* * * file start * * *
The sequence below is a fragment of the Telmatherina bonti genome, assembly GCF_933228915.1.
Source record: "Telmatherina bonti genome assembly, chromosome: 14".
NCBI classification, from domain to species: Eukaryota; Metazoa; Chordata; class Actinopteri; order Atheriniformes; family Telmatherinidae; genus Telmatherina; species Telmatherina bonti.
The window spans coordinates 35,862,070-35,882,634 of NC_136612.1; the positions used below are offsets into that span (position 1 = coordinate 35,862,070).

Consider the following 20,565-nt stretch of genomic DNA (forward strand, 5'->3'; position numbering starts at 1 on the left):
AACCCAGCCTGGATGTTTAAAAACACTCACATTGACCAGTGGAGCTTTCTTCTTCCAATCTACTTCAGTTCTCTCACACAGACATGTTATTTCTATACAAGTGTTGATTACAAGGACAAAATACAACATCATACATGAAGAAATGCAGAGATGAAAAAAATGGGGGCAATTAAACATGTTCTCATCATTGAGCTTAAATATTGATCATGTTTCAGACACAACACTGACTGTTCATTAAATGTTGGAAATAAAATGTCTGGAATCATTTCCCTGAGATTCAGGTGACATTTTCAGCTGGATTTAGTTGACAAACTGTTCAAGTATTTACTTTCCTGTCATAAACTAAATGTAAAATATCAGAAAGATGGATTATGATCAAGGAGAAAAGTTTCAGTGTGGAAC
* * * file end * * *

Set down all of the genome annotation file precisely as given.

The sequence below is a fragment of the Telmatherina bonti genome, assembly GCF_933228915.1.
Source record: "Telmatherina bonti genome assembly, chromosome: 14".
NCBI classification, from domain to species: Eukaryota; Metazoa; Chordata; class Actinopteri; order Atheriniformes; family Telmatherinidae; genus Telmatherina; species Telmatherina bonti.
The window spans coordinates 35,862,070-35,882,634 of NC_136612.1; the positions used below are offsets into that span (position 1 = coordinate 35,862,070).

Consider the following 20,565-nt stretch of genomic DNA (forward strand, 5'->3'; position numbering starts at 1 on the left):
AACCCAGCCTGGATGTTTAAAAACACTCACATTGACCAGTGGAGCTTTCTTCTTCCAATCTACTTCAGTTCTCTCACACAGACATGTTATTTCTATACAAGTGTTGATTACAAGGACAAAATACAACATCATACATGAAGAAATGCAGAGATGAAAAAAATGGGGGCAATTAAACATGTTCTCATCATTGAGCTTAAATATTGATCATGTTTCAGACACAACACTGACTGTTCATTAAATGTTGGAAATAAAATGTCTGGAATCATTTCCCTGAGATTCAGGTGACATTTTCAGCTGGATTTAGTTGACAAACTGTTCAAGTATTTACTTTCCTGTCATAAACTAAATGTAAAATATCAGAAAGATGGATTATGATCAAGGAGAAAAGTTTCAGTGTGGAAC